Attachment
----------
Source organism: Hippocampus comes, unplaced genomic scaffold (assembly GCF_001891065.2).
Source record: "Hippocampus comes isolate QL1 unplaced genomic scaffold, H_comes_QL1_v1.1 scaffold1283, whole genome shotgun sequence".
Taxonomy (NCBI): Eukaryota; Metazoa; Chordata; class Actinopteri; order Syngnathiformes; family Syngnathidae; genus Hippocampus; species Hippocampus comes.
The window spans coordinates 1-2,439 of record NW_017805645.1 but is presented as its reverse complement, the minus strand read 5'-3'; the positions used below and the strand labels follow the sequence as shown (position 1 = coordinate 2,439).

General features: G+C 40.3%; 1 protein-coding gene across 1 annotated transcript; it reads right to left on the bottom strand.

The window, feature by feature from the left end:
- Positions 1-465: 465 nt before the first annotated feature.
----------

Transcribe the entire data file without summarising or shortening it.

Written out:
Source organism: Hippocampus comes, unplaced genomic scaffold (assembly GCF_001891065.2).
Source record: "Hippocampus comes isolate QL1 unplaced genomic scaffold, H_comes_QL1_v1.1 scaffold1283, whole genome shotgun sequence".
Taxonomy (NCBI): Eukaryota; Metazoa; Chordata; class Actinopteri; order Syngnathiformes; family Syngnathidae; genus Hippocampus; species Hippocampus comes.
The window spans coordinates 1-2,439 of record NW_017805645.1 but is presented as its reverse complement, the minus strand read 5'-3'; the positions used below and the strand labels follow the sequence as shown (position 1 = coordinate 2,439).

General features: G+C 40.3%; 1 protein-coding gene across 1 annotated transcript; it reads right to left on the bottom strand.

The window, feature by feature from the left end:
- Positions 1-465: 465 nt before the first annotated feature.